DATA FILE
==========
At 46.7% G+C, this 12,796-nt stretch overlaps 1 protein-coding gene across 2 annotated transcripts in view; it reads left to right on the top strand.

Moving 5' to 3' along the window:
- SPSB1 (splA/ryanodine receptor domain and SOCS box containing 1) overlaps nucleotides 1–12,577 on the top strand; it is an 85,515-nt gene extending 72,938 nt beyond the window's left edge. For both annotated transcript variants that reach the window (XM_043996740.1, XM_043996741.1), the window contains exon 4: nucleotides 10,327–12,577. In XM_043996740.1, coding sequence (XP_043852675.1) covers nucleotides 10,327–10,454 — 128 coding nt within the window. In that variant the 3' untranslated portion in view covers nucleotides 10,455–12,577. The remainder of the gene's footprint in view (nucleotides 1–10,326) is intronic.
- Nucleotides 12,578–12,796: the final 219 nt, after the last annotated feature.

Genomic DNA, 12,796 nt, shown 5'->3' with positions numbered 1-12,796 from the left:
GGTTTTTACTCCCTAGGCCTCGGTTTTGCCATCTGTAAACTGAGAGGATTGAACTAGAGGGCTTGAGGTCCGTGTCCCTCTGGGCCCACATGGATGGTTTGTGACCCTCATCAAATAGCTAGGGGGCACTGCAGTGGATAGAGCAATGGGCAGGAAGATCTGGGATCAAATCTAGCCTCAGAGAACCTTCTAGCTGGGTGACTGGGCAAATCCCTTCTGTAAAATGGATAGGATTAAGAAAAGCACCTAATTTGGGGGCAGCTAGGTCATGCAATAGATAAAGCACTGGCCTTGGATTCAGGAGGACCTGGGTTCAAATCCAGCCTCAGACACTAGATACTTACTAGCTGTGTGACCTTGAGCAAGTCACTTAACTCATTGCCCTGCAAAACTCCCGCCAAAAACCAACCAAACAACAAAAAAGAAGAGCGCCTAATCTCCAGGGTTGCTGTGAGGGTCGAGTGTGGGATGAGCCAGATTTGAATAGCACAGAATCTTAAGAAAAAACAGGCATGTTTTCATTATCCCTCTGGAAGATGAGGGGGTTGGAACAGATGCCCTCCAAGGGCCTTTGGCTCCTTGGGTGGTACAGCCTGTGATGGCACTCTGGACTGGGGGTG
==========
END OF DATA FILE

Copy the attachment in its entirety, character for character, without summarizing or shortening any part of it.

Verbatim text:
At 46.7% G+C, this 12,796-nt stretch overlaps 1 protein-coding gene across 2 annotated transcripts in view; it reads left to right on the top strand.

Moving 5' to 3' along the window:
- SPSB1 (splA/ryanodine receptor domain and SOCS box containing 1) overlaps nucleotides 1–12,577 on the top strand; it is an 85,515-nt gene extending 72,938 nt beyond the window's left edge. For both annotated transcript variants that reach the window (XM_043996740.1, XM_043996741.1), the window contains exon 4: nucleotides 10,327–12,577. In XM_043996740.1, coding sequence (XP_043852675.1) covers nucleotides 10,327–10,454 — 128 coding nt within the window. In that variant the 3' untranslated portion in view covers nucleotides 10,455–12,577. The remainder of the gene's footprint in view (nucleotides 1–10,326) is intronic.
- Nucleotides 12,578–12,796: the final 219 nt, after the last annotated feature.

Genomic DNA, 12,796 nt, shown 5'->3' with positions numbered 1-12,796 from the left:
GGTTTTTACTCCCTAGGCCTCGGTTTTGCCATCTGTAAACTGAGAGGATTGAACTAGAGGGCTTGAGGTCCGTGTCCCTCTGGGCCCACATGGATGGTTTGTGACCCTCATCAAATAGCTAGGGGGCACTGCAGTGGATAGAGCAATGGGCAGGAAGATCTGGGATCAAATCTAGCCTCAGAGAACCTTCTAGCTGGGTGACTGGGCAAATCCCTTCTGTAAAATGGATAGGATTAAGAAAAGCACCTAATTTGGGGGCAGCTAGGTCATGCAATAGATAAAGCACTGGCCTTGGATTCAGGAGGACCTGGGTTCAAATCCAGCCTCAGACACTAGATACTTACTAGCTGTGTGACCTTGAGCAAGTCACTTAACTCATTGCCCTGCAAAACTCCCGCCAAAAACCAACCAAACAACAAAAAAGAAGAGCGCCTAATCTCCAGGGTTGCTGTGAGGGTCGAGTGTGGGATGAGCCAGATTTGAATAGCACAGAATCTTAAGAAAAAACAGGCATGTTTTCATTATCCCTCTGGAAGATGAGGGGGTTGGAACAGATGCCCTCCAAGGGCCTTTGGCTCCTTGGGTGGTACAGCCTGTGATGGCACTCTGGACTGGGGGTG